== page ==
Starch residues on grinding stones in private collections: a study of morahs from the tropical rainforests of NE Queensland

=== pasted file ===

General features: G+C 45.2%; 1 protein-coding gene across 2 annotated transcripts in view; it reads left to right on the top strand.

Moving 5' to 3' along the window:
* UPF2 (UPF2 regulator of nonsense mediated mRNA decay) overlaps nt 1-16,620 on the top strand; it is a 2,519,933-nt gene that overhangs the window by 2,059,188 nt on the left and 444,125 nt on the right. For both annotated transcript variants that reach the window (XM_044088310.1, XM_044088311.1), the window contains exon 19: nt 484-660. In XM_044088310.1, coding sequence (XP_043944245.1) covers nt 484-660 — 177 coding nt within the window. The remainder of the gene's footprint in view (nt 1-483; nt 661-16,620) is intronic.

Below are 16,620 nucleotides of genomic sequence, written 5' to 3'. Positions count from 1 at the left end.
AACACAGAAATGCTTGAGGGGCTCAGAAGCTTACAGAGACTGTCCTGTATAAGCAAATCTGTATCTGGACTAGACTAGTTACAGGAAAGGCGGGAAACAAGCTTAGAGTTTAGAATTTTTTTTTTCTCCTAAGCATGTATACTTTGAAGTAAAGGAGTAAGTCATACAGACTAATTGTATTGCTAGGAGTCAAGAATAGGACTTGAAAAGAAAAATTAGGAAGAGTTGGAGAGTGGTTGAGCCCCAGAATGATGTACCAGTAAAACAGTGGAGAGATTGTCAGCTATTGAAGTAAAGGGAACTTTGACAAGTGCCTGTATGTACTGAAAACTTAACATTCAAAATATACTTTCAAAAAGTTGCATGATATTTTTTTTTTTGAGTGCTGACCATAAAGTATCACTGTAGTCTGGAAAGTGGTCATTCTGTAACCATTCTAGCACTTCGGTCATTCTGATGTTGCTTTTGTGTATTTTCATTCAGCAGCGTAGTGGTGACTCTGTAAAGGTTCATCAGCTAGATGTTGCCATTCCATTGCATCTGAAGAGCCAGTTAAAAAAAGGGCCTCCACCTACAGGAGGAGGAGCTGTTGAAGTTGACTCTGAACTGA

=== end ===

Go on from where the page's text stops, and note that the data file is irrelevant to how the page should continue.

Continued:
Morahs are incised grinding stones from the tropical rainforests of Far North Queensland. They are made from grey slate, are roughly ovate to rectangular in shape, and have distinctive incised parallel grooves running transversely across the body of the stone. The region in which they are found is also known for the processing of toxic starchy plants by Aborigines. The process involves a relatively complex processing schedule, including cooking, pounding and leaching before consumption. Ethnographic studies have documented the processing of a number of rainforest species with starchy kernels in which morahs may have been used for pounding these kernels before leaching. A selection of morahs from private collections were analysed to determine their potential for starch residue studies. The results show that incised grooves act as residue traps for starch. In some cases the starch recovered from these grindstones enabled starch identifications of economically important endemic rainforest species, particularly Beilschmiedia bancroftii (Yellow walnut) and Endiandra insignis (Hairy_Walnut). The uneven surface created by the incised grooves may facilitate the breakup of the starchy kernels, and this proposal is supported by use-wear studies on similar artefacts where soft plant processing is indicated.